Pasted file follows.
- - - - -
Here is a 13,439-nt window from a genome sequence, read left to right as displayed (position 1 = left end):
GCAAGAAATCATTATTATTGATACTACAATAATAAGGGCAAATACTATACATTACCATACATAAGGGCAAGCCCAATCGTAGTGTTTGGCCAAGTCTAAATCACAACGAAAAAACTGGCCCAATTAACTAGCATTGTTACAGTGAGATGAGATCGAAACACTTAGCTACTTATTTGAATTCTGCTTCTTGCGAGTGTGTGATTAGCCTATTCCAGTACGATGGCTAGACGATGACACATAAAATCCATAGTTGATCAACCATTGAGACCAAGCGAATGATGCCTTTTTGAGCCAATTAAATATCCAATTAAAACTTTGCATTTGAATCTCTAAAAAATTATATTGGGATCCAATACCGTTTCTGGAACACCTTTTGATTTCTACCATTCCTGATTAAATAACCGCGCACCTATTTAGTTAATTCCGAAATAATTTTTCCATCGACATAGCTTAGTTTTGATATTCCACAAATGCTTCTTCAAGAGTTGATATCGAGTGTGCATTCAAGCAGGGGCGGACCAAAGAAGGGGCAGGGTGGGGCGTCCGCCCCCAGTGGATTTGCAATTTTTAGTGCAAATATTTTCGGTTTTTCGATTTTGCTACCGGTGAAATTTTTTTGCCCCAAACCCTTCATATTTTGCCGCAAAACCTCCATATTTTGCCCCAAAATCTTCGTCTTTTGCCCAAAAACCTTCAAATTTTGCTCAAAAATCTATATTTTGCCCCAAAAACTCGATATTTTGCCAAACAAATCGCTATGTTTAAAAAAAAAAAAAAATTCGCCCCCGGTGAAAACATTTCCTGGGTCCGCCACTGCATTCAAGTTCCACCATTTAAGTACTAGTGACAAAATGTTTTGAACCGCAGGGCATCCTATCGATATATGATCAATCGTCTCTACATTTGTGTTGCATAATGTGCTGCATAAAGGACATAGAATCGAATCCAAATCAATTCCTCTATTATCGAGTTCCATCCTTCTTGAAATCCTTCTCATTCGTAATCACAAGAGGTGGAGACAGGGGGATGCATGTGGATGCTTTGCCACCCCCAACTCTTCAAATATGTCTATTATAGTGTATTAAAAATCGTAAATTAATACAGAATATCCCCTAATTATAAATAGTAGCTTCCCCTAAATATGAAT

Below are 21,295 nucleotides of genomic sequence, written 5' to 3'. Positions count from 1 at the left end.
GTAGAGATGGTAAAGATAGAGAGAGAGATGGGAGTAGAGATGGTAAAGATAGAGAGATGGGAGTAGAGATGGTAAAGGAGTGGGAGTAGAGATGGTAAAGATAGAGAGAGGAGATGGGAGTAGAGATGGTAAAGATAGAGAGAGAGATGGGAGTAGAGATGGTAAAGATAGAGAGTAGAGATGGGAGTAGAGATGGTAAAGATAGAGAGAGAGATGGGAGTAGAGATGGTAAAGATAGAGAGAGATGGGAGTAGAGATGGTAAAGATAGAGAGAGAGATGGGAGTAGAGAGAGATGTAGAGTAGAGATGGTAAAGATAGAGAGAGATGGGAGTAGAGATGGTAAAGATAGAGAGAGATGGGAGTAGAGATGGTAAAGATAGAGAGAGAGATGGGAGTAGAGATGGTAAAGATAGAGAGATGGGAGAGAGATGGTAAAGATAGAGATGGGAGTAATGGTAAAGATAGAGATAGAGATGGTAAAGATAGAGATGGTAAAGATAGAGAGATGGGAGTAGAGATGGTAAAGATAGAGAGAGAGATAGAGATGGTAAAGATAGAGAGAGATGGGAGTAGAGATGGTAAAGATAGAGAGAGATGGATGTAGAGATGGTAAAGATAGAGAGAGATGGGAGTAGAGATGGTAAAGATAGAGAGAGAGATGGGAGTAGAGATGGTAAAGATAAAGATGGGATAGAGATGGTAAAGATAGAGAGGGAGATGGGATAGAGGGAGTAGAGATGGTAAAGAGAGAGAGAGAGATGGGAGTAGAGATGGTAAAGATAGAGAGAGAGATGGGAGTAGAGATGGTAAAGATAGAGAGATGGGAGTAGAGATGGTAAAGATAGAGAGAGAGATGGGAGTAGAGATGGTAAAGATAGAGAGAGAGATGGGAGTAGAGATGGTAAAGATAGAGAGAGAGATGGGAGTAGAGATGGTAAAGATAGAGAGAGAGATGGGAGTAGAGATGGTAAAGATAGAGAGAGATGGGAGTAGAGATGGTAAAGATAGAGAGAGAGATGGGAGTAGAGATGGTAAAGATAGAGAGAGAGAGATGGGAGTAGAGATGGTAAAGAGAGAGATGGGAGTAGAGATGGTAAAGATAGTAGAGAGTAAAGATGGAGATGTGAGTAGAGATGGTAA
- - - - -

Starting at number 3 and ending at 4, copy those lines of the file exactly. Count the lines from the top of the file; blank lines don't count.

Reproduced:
Below are 21,295 nucleotides of genomic sequence, written 5' to 3'. Positions count from 1 at the left end.
GTAGAGATGGTAAAGATAGAGAGAGAGATGGGAGTAGAGATGGTAAAGATAGAGAGATGGGAGTAGAGATGGTAAAGGAGTGGGAGTAGAGATGGTAAAGATAGAGAGAGGAGATGGGAGTAGAGATGGTAAAGATAGAGAGAGAGATGGGAGTAGAGATGGTAAAGATAGAGAGTAGAGATGGGAGTAGAGATGGTAAAGATAGAGAGAGAGATGGGAGTAGAGATGGTAAAGATAGAGAGAGATGGGAGTAGAGATGGTAAAGATAGAGAGAGAGATGGGAGTAGAGAGAGATGTAGAGTAGAGATGGTAAAGATAGAGAGAGATGGGAGTAGAGATGGTAAAGATAGAGAGAGATGGGAGTAGAGATGGTAAAGATAGAGAGAGAGATGGGAGTAGAGATGGTAAAGATAGAGAGATGGGAGAGAGATGGTAAAGATAGAGATGGGAGTAATGGTAAAGATAGAGATAGAGATGGTAAAGATAGAGATGGTAAAGATAGAGAGATGGGAGTAGAGATGGTAAAGATAGAGAGAGAGATAGAGATGGTAAAGATAGAGAGAGATGGGAGTAGAGATGGTAAAGATAGAGAGAGATGGATGTAGAGATGGTAAAGATAGAGAGAGATGGGAGTAGAGATGGTAAAGATAGAGAGAGAGATGGGAGTAGAGATGGTAAAGATAAAGATGGGATAGAGATGGTAAAGATAGAGAGGGAGATGGGATAGAGGGAGTAGAGATGGTAAAGAGAGAGAGAGAGATGGGAGTAGAGATGGTAAAGATAGAGAGAGAGATGGGAGTAGAGATGGTAAAGATAGAGAGATGGGAGTAGAGATGGTAAAGATAGAGAGAGAGATGGGAGTAGAGATGGTAAAGATAGAGAGAGAGATGGGAGTAGAGATGGTAAAGATAGAGAGAGAGATGGGAGTAGAGATGGTAAAGATAGAGAGAGAGATGGGAGTAGAGATGGTAAAGATAGAGAGAGATGGGAGTAGAGATGGTAAAGATAGAGAGAGAGATGGGAGTAGAGATGGTAAAGATAGAGAGAGAGAGATGGGAGTAGAGATGGTAAAGAGAGAGATGGGAGTAGAGATGGTAAAGATAGTAGAGAGTAAAGATGGAGATGTGAGTAGAGATGGTAA